FILE - In this Feb. 26, 2015 file photo former nurse Niels Hoegel., accused of multiple murder and attempted murder of patients, covering his face with a file at the district court in Oldenburg, Germany. German authorities say Monday Aug. 28, 2017 they now believe that a nurse who was convicted of killing patients with overdoses of heart medication killed at least 84 people. Niels Hoegel was convicted in 2015 of two murders and two attempted murders at a clinic in the northwestern town of Delmenhorst. Oldenburg police chief Johann Kuehme said Monday authorities have now unearthed evidence of 84 killings. (Carmen Jaspersen/dpa via AP,file)
BERLIN (AP) — A male nurse who was convicted of killing patients in Germany with overdoses of heart medication is now believed to have killed at least 86 people — and the true scale of the killings could be even larger, investigators said Monday.
Many of the deaths could have been prevented if health authorities had acted more quickly on their suspicions, said Johann Kuehme, police chief in the northwestern city of Oldenburg.
Niels Hoegel, now 40, was convicted in 2015 of two murders and two attempted murders at a hospital in the northwestern town of Delmenhorst. He was sentenced to life in prison. But prosecutors have long said they believe he killed many more people, last year putting the figure at 43 at least.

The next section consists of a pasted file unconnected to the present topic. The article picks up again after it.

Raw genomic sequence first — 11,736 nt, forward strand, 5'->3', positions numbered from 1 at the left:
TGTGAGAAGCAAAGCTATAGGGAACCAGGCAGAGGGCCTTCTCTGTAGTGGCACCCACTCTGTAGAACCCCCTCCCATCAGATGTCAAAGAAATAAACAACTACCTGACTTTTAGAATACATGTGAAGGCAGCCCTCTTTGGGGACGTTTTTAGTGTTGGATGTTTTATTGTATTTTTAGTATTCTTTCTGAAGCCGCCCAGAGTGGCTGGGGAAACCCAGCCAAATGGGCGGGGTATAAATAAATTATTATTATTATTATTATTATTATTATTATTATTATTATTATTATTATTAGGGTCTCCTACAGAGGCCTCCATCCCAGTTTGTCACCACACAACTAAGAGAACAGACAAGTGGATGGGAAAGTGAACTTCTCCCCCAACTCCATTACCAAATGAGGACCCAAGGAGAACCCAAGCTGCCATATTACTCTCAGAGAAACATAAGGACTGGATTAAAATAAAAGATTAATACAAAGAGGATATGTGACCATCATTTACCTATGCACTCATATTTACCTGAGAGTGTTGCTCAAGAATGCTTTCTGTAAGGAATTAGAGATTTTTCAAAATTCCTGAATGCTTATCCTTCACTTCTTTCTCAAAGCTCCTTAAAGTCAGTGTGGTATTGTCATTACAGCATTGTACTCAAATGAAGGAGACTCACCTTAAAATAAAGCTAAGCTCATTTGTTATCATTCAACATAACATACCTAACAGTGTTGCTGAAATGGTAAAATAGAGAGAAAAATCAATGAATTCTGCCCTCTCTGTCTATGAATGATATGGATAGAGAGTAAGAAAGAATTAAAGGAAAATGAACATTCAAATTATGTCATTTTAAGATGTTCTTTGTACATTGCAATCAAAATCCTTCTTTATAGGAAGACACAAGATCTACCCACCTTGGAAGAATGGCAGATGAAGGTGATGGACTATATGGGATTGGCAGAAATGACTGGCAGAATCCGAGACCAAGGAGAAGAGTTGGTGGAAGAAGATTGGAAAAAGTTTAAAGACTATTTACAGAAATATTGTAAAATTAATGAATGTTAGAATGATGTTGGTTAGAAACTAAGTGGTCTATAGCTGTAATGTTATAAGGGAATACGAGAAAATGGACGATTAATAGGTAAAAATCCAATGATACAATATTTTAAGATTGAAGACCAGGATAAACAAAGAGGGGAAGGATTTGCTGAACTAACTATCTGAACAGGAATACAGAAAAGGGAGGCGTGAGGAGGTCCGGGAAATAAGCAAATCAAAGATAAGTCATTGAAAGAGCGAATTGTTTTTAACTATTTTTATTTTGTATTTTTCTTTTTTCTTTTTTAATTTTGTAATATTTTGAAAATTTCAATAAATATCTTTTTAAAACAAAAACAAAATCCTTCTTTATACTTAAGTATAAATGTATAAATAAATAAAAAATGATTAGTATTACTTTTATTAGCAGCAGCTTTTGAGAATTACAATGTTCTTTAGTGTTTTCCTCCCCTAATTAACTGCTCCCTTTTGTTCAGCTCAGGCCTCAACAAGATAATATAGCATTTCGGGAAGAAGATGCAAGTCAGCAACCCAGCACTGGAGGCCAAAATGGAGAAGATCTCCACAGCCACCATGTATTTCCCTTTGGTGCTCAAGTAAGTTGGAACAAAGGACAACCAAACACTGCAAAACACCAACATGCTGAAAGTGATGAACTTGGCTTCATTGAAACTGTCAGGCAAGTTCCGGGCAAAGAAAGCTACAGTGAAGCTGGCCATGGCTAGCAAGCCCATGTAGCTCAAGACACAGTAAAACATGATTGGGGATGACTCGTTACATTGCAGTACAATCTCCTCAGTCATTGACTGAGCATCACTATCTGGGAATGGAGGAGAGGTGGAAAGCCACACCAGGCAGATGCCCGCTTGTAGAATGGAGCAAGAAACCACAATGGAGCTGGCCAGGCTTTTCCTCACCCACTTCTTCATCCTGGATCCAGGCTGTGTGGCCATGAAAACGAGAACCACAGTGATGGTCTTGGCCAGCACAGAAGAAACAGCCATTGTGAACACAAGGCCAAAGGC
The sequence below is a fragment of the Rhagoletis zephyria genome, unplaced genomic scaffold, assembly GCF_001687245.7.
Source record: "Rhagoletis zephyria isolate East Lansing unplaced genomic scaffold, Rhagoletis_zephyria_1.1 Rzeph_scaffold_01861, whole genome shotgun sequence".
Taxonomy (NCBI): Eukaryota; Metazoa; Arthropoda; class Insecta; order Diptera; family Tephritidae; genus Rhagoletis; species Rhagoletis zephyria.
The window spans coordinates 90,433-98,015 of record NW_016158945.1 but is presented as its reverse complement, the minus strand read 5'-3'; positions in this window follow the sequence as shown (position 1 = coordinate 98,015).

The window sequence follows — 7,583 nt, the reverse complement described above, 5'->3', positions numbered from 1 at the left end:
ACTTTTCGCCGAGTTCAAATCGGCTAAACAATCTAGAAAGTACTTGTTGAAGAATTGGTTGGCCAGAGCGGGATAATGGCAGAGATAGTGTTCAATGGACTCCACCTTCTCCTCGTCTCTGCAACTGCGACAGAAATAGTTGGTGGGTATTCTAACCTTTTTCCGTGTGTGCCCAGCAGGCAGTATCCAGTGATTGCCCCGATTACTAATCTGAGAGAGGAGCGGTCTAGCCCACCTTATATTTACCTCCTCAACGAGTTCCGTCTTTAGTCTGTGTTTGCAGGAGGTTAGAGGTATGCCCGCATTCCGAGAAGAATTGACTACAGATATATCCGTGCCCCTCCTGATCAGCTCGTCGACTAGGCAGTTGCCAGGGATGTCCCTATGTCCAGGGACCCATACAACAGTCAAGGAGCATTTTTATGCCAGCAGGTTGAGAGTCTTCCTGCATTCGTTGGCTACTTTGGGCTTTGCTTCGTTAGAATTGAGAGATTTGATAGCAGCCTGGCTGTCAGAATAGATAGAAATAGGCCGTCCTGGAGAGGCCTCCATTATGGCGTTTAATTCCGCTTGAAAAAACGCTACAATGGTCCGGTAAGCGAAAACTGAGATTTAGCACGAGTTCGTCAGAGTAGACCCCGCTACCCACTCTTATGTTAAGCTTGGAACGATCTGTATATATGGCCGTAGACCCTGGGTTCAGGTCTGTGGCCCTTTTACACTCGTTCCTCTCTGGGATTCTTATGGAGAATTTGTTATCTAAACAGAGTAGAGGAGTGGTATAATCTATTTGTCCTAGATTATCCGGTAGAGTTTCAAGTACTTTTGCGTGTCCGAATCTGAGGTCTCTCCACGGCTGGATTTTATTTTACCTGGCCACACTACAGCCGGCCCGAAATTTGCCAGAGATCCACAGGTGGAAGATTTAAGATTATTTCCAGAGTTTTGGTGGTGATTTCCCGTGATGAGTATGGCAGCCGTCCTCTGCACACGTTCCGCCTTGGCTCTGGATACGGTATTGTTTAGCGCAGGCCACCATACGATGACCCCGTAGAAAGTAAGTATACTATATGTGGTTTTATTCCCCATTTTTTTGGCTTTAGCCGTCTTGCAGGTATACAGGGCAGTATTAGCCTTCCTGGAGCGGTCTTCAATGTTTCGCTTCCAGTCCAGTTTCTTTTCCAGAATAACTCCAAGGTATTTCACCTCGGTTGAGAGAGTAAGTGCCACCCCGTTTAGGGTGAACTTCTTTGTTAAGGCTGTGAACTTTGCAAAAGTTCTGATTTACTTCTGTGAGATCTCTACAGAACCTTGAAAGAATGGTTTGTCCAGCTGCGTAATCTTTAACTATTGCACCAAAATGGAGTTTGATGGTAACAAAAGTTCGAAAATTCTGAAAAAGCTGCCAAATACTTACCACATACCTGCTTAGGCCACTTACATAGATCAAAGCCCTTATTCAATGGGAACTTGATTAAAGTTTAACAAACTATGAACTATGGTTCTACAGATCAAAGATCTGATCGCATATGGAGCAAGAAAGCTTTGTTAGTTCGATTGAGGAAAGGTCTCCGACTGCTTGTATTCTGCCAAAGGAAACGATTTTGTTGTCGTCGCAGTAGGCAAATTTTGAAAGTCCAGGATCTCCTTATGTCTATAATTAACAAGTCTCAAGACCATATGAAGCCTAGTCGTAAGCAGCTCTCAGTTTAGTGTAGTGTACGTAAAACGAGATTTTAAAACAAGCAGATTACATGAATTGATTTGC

The crimes came to light after Hoegel was convicted of attempted murder in another case. Authorities subsequently investigated hundreds of deaths, exhuming bodies of former patients in Delmenhorst and nearby Oldenburg.
Kuehme said Monday that authorities have now unearthed evidence of 84 killings in addition to the ones for which Hoegel was convicted. The number of actual killings is likely higher because some possible victims were cremated, making it impossible to gather evidence, Kuehme added.
"Eighty-four killings ... leave us speechless," Kuehme told reporters. "And as if all that were not enough, we must realize that the real dimension of the killings by Niels H. is likely many times worse."
The fact that the cases go back many years and people may struggle to remember the exact details of their loved ones' deaths hurts authorities' ability to determine an exact number, Kuehme said.
He faulted local health authorities for being slow to act.
"If the people responsible at the time, particularly at the Oldenburg clinic but also later in Delmenhorst, hadn't hesitated to alert authorities — for example police, prosecutors —" Hoegel could have been stopped earlier, Kuehme said.
Authorities are already pursuing criminal cases against former staff at the two facilities.
Hoegel worked at the Oldenburg hospital from 1999 to 2002 and in Delmenhorst from 2003 to 2005.
Kuehme said other medical workers at Oldenburg were aware of an elevated number of resuscitations, and initial indications of possible wrongdoing by the nurse in Delmenhorst emerged as early as April 2003.
During his trial, Hoegel had said he intentionally brought about cardiac crises in some 90 patients in Delmenhorst because he enjoyed the feeling of being able to resuscitate them.
He later told investigators that he also killed patients in Oldenburg.
Prosecutors are expected to try Hoegel on at least some of the additional killings but Germany's judicial system does not allow for consecutive sentences, so future convictions won't affect his life term.
The identities of the suspected 84 victims haven't been released. There was no immediate comment Monday from any representatives of victims' families.